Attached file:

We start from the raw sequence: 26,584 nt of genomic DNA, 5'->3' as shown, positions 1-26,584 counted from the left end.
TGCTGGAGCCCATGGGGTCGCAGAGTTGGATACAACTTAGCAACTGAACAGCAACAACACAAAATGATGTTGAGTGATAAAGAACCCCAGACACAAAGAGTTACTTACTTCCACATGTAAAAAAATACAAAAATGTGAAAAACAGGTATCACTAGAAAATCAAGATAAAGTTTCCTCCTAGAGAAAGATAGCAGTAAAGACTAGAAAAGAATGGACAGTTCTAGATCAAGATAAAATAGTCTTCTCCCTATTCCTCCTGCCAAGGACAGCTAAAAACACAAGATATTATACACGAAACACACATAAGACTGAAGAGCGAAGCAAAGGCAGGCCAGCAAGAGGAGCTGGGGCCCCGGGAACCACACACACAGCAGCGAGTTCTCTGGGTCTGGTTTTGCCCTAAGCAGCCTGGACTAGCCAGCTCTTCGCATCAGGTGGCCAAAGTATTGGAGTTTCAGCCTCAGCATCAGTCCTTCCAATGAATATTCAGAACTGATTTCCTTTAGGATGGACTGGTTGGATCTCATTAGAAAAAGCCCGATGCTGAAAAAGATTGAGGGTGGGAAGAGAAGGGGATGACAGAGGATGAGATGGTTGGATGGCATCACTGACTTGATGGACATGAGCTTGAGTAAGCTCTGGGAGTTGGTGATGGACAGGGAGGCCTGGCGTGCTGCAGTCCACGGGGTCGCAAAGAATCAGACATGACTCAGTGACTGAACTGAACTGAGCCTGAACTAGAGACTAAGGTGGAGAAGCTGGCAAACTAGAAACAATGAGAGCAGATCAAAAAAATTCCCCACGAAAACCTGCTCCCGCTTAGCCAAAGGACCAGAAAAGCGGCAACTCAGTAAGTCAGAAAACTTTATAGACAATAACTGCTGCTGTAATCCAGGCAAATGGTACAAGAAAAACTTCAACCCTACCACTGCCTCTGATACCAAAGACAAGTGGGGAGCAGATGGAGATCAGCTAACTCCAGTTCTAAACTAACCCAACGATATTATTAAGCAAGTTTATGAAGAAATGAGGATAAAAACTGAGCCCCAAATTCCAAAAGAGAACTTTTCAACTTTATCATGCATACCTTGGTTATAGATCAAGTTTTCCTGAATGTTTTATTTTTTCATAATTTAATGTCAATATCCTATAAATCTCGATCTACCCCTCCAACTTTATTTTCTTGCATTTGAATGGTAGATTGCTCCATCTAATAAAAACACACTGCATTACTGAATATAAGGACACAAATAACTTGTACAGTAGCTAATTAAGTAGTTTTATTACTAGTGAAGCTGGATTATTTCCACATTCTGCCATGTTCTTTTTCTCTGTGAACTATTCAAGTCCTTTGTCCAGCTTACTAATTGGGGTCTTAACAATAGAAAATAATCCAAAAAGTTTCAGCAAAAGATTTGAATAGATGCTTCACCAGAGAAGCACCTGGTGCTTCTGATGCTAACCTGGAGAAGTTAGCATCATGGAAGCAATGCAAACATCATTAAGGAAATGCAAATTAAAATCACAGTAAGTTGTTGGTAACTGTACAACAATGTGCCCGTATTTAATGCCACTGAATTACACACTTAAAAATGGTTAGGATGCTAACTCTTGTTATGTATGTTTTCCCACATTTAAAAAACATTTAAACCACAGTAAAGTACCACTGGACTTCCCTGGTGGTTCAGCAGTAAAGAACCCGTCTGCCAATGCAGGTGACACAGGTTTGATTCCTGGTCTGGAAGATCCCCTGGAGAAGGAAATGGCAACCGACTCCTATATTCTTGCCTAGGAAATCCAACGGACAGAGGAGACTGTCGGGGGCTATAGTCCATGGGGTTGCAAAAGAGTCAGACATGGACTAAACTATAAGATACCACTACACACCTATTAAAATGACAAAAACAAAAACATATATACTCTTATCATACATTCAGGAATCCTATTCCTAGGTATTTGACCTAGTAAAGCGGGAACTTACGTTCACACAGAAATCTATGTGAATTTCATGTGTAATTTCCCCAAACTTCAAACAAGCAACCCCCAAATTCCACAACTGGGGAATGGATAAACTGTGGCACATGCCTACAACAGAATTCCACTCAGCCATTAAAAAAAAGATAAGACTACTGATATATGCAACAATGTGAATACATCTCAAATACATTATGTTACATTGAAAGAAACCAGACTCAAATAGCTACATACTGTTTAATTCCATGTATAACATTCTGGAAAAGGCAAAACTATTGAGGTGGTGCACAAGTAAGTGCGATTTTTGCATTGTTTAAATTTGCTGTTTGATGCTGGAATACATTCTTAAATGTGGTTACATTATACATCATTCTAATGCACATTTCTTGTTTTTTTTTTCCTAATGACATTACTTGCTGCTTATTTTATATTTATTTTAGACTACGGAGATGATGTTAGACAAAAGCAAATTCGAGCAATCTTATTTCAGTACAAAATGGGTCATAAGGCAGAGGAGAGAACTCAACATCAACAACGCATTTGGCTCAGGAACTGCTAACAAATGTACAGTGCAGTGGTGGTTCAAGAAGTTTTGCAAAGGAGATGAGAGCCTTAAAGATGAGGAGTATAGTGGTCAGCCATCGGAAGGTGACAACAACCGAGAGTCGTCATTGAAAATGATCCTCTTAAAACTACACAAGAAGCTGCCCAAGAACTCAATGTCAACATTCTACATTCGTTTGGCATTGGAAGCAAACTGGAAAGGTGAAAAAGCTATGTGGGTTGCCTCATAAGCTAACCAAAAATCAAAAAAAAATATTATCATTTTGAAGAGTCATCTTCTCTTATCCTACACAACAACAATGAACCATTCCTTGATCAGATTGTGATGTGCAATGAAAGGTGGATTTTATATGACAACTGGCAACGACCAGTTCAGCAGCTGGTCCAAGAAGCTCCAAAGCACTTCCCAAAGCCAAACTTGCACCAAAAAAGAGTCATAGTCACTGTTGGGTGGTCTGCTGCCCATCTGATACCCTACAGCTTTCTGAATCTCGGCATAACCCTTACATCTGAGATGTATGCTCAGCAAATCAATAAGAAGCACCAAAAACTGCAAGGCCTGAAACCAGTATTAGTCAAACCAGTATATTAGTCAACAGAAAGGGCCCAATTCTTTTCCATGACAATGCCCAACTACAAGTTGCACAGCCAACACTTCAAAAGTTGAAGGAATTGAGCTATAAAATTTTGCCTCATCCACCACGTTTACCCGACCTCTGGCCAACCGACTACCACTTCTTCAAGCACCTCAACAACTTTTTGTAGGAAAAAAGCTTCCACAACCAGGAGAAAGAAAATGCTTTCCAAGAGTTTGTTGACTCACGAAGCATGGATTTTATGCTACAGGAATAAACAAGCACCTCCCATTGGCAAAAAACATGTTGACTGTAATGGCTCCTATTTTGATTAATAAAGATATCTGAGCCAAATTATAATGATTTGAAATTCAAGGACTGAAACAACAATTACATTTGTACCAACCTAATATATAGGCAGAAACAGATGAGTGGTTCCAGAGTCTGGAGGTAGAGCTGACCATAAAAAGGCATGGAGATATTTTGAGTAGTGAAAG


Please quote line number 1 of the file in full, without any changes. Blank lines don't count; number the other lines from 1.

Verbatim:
We start from the raw sequence: 26,584 nt of genomic DNA, 5'->3' as shown, positions 1-26,584 counted from the left end.